1. In June 2016, several COAB members became concerned about the COCL’s recruitment and intent to hire another person to be the “local” COCL, replacing Kathleen Saadat, to chair the COAB. Instead, those members were interested in having the COAB select its chair from its membership. To formalize such a recommendation to the parties to the Settlement Agreement, those members asked the COCL to schedule an emergency public COAB meeting. The COCL refused to do.
As a result of being refused the right to meet, 9 of the remaining 10 COAB members at the time, signed an Open Letter dated July 4, 2016 which stated:
“We, the individuals named below, oppose the Compliance Officer and Community Liaison (COCL) hiring yet another local person to be the Chair of the Community Oversight Advisory Board (COAB). In the interest of self-governance and independence from the Department of Justice (DOJ), the City and the COCL, we are convinced after what has happened over the past year and a half that the Chair of the COAB needs to be the Chair of the COAB, the Settlement Agreement needs to be modified by the DOJ and the City to give the COAB the authority to select its own Chair from its members.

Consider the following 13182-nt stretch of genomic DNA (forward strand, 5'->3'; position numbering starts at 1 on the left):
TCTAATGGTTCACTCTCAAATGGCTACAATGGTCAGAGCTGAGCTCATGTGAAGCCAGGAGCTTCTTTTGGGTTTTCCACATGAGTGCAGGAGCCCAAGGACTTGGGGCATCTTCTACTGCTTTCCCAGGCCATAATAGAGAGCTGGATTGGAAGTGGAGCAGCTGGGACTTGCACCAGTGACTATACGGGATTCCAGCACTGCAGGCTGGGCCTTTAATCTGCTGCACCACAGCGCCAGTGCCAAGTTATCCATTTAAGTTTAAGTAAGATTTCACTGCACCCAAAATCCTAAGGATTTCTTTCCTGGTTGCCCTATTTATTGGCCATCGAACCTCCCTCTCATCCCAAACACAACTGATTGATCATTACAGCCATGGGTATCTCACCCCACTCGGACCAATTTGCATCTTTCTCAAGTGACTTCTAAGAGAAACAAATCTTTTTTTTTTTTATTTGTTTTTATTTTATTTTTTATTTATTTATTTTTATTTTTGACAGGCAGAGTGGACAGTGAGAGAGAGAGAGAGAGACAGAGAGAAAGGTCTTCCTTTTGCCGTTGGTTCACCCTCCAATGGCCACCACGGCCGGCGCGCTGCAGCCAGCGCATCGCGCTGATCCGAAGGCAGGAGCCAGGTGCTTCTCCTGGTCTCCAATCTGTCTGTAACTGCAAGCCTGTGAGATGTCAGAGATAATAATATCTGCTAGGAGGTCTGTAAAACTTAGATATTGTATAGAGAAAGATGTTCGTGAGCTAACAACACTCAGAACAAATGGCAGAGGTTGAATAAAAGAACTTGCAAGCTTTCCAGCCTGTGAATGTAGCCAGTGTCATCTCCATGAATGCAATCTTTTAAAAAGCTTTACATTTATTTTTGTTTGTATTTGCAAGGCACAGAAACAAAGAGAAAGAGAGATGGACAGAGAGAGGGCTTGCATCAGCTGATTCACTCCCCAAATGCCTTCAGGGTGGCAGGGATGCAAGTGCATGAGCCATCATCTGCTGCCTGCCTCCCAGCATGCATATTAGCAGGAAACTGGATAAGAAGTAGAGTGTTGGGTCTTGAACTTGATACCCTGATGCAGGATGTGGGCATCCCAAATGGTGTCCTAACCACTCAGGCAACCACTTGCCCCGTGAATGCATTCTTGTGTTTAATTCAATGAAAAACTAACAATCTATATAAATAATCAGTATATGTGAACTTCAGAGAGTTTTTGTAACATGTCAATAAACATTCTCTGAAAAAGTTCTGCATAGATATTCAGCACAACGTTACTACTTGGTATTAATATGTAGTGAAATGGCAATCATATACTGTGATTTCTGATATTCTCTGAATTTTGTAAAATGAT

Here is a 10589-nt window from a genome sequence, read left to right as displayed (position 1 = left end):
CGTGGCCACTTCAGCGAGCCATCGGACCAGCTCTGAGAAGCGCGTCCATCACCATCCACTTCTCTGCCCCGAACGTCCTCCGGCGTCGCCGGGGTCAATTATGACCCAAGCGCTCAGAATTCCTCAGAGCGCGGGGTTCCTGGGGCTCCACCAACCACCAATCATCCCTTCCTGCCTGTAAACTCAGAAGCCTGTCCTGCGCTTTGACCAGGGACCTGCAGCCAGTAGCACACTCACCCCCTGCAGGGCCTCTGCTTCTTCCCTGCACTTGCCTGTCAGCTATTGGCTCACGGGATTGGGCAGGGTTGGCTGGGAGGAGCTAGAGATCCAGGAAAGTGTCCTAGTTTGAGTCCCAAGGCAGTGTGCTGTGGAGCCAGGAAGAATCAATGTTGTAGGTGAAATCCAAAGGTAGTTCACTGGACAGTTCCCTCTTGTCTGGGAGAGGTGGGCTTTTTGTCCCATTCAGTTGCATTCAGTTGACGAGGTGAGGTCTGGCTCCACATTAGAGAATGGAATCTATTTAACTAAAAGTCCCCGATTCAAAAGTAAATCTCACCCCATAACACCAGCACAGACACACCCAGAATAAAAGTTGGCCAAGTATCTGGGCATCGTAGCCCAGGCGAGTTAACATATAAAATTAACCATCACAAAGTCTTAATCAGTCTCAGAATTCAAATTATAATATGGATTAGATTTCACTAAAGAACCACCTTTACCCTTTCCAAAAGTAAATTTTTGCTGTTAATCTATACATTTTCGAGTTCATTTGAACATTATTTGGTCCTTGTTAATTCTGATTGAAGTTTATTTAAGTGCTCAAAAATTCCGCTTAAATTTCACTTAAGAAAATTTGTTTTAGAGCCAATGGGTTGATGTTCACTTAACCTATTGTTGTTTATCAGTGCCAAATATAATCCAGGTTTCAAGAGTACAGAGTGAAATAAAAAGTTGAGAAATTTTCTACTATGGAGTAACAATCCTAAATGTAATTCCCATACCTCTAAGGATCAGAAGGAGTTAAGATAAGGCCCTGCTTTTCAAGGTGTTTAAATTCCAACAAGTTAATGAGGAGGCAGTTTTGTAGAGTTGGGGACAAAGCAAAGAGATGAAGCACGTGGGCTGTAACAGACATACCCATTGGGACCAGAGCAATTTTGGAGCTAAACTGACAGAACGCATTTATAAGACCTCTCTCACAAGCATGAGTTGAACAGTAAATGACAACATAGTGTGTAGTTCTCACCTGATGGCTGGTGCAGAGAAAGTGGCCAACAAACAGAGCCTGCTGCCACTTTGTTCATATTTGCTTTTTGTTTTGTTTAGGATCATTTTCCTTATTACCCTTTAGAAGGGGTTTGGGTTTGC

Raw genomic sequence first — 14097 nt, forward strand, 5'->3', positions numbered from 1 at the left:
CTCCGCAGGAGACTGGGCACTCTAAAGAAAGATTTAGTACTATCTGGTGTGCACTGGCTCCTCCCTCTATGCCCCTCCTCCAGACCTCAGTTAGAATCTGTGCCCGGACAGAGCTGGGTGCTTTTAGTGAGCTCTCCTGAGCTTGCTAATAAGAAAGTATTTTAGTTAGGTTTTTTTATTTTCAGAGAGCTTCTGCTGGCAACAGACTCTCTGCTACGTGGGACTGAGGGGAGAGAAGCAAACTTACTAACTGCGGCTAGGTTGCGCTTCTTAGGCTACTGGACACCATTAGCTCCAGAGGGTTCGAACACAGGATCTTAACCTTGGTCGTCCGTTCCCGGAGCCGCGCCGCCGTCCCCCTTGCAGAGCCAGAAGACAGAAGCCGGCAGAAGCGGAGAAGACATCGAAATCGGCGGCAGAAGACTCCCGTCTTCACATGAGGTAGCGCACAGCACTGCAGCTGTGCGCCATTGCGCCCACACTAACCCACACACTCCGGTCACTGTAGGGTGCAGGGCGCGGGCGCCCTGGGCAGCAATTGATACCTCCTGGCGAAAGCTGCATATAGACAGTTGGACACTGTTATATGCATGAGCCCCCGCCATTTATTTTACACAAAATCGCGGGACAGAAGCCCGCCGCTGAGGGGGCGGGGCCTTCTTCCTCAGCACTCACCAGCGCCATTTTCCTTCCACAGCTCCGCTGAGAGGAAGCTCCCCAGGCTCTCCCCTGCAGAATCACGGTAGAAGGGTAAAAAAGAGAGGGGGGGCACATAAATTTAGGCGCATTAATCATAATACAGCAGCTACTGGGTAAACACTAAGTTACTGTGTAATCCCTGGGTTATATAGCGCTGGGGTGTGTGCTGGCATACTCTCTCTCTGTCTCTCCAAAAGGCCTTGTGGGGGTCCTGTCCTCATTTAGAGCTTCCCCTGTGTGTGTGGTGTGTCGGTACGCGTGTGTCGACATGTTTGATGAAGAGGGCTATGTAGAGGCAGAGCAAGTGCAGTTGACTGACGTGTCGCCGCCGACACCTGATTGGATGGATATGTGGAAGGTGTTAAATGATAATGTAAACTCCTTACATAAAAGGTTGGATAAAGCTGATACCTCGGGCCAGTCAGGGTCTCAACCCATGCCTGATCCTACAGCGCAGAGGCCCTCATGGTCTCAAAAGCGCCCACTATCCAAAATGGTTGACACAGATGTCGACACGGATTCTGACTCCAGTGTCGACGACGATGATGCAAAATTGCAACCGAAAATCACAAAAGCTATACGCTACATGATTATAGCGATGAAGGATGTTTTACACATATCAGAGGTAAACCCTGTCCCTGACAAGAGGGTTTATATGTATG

We believe this change in how the COAB operates is crucial to building community trust in the COAB and in allowing the COAB to successfully fulfill its responsibilities under the Settlement Agreement between the DOJ and the City.”
Subsequent to signing the letter and after refusing the request for the emergency meeting, the COCL criticized the members of the COAB for signing the Open Letter suggesting they did so in violation of the public meetings law.